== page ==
Ukrainian refugees in Romania say they will return home after the war

The Media Line is on the ground in Romania to cover the Ukrainian refugee crisis.

 Refugees at the Suceava train station prepare to board a train that will take them to their next destination inside Romania on March 15, 2022. (photo credit: MAYA MARGIT/THE MEDIA LINE)
Refugees at the Suceava train station prepare to board a train that will take them to their next destination inside Romania on March 15, 2022.
(photo credit: MAYA MARGIT/THE MEDIA LINE)

Ukrainian refugees continue to pour into Romania in the third week of Russia’s war on Ukraine. Since the start of the Russian invasion on February 24, over 101,000 Ukrainian citizens have entered Romania through the Siret border crossing.

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Volunteers are working 24/7 at the Siret border, greeting the weary and anxious refugees as they cross into the country and providing them with hot drinks and soups. Firefighters are helping the refugees to carry their luggage and push wheelchairs; several religious organizations have set up tables and tents where they help the refugees plan their next move; groups have set up tables filled with free food and toiletries for the refugees.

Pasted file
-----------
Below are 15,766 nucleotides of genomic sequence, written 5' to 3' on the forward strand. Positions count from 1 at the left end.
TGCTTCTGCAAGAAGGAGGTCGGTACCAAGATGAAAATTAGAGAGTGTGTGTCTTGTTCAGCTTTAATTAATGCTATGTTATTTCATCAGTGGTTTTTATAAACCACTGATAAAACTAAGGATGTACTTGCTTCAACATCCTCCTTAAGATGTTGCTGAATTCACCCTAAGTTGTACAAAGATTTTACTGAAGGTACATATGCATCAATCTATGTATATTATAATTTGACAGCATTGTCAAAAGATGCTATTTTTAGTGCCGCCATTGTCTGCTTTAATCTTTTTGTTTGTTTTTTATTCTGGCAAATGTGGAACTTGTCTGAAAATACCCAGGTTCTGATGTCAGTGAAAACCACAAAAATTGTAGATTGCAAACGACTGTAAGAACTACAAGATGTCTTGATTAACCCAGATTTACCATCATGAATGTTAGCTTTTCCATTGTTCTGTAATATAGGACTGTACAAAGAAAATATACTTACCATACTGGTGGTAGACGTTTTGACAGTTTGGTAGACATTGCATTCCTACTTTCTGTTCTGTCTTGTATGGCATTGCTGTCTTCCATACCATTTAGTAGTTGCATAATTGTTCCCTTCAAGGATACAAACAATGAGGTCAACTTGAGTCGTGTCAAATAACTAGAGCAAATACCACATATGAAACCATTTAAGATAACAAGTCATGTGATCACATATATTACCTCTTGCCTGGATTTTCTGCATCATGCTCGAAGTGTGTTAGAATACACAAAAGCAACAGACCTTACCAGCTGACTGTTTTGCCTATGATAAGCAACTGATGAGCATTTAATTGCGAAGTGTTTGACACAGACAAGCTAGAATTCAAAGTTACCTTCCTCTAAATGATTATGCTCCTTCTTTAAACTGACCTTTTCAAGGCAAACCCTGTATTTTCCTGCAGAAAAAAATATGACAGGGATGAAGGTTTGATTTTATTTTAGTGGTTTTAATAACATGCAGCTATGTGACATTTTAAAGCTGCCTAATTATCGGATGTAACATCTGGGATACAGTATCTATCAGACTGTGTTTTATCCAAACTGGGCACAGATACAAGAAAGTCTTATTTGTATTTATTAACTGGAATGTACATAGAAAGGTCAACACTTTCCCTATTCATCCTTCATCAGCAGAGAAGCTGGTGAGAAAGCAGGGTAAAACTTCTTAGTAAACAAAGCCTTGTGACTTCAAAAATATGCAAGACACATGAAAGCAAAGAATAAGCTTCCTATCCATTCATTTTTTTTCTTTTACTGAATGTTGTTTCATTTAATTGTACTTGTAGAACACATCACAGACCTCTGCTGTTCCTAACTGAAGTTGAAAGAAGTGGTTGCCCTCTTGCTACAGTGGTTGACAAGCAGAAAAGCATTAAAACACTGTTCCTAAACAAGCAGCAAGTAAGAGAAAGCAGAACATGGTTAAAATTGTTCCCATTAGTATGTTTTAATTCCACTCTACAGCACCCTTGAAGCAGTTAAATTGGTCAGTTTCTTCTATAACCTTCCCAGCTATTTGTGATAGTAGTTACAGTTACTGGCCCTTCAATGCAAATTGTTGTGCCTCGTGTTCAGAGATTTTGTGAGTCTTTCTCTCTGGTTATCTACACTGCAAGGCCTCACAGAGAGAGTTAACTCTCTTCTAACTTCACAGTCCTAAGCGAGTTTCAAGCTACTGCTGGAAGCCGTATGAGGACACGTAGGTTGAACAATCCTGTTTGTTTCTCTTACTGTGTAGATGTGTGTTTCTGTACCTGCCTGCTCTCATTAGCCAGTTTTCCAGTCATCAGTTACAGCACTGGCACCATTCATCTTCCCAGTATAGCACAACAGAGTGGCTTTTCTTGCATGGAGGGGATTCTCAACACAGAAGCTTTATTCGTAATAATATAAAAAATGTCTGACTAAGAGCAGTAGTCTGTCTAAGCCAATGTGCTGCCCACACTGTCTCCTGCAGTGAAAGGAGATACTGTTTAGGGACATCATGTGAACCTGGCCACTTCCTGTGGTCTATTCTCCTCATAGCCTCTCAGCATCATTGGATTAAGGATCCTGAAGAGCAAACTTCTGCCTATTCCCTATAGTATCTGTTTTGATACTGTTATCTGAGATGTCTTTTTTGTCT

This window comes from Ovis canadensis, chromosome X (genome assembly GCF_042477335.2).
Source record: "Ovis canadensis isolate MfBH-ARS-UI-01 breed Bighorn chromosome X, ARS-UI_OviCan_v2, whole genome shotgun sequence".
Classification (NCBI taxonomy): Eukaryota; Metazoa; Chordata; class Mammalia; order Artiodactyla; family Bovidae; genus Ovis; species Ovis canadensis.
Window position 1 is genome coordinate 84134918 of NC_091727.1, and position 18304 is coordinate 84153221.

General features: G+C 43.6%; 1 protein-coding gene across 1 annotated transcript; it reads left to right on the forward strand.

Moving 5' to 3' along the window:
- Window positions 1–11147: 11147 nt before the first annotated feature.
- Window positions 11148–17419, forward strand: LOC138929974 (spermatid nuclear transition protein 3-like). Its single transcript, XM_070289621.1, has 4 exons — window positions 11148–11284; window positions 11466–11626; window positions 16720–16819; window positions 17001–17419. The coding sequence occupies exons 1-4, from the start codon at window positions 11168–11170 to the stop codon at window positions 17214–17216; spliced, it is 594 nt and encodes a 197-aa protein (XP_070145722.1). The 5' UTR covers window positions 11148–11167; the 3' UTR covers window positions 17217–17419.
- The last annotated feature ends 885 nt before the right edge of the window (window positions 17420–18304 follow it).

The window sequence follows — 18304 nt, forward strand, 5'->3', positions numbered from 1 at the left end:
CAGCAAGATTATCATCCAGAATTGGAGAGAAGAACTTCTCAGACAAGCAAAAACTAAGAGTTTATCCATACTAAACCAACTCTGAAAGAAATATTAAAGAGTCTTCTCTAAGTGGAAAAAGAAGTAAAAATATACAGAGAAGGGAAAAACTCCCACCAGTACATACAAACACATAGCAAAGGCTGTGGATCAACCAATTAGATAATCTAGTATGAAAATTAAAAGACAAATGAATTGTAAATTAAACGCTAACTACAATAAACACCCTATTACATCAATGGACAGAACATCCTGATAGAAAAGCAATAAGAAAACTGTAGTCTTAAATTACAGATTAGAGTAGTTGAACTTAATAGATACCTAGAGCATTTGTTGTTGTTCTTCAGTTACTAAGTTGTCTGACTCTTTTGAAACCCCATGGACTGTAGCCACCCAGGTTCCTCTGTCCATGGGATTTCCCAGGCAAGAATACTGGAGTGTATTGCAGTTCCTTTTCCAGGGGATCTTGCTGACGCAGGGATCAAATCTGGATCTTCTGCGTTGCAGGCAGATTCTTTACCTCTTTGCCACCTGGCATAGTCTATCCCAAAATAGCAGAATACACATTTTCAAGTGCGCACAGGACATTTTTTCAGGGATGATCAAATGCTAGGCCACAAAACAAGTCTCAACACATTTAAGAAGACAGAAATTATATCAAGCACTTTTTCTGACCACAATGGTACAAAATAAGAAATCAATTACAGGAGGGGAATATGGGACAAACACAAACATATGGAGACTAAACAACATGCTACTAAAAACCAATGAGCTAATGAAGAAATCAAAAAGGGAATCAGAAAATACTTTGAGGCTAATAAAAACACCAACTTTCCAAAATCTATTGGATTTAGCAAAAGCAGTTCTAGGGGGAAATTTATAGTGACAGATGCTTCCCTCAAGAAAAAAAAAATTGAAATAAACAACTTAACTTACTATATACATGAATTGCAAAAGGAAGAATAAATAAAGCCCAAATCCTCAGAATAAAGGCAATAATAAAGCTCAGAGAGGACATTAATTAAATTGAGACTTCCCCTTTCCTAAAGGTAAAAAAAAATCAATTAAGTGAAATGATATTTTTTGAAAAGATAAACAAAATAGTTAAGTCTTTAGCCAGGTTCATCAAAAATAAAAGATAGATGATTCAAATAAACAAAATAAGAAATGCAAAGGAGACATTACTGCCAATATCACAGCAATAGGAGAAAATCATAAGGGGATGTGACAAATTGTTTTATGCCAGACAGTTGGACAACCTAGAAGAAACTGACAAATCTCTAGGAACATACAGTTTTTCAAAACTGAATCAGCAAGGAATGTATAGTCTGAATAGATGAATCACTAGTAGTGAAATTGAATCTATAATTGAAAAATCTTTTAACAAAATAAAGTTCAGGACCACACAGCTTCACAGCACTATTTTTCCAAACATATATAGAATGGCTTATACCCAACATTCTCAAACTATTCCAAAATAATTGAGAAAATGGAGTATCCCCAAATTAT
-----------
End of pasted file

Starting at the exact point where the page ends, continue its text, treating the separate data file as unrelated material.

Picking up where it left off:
Some of the refugees will be hosted by friends in Europe or beyond, with most planning to travel by train to Western Europe. Many have no idea where they are going next. They will remain in the border area for a day or two before traveling to their next destination.

The Romanian city of Suceava, located about 25 miles south of the Ukrainian border, has set up several camps and shelters for the Ukrainian refugees, including the Mandachi Hotel, which has been converted into a refugee shelter occupied mostly by women and children.

A mother and child seen through the window of a bus leaving the Siret border crossing between Ukraine and Romania and heading to the Romanian city of Suceava on March 15, 2022. (credit: MAYA MARGIT/THE MEDIA LINE)A mother and child seen through the window of a bus leaving the Siret border crossing between Ukraine and Romania and heading to the Romanian city of Suceava on March 15, 2022. (credit: MAYA MARGIT/THE MEDIA LINE)

At the Suceava train station, refugees are boarding trains for other parts of Romania. The train to Bucharest is standing room only; from Bucharest, they will travel to other cities in Europe.

Most of the refugees have left family behind in Ukraine. They insist that they do not want to remain in Western Europe or even in the United States when the fighting stops in Ukraine; they say they want to return to their homeland and rebuild.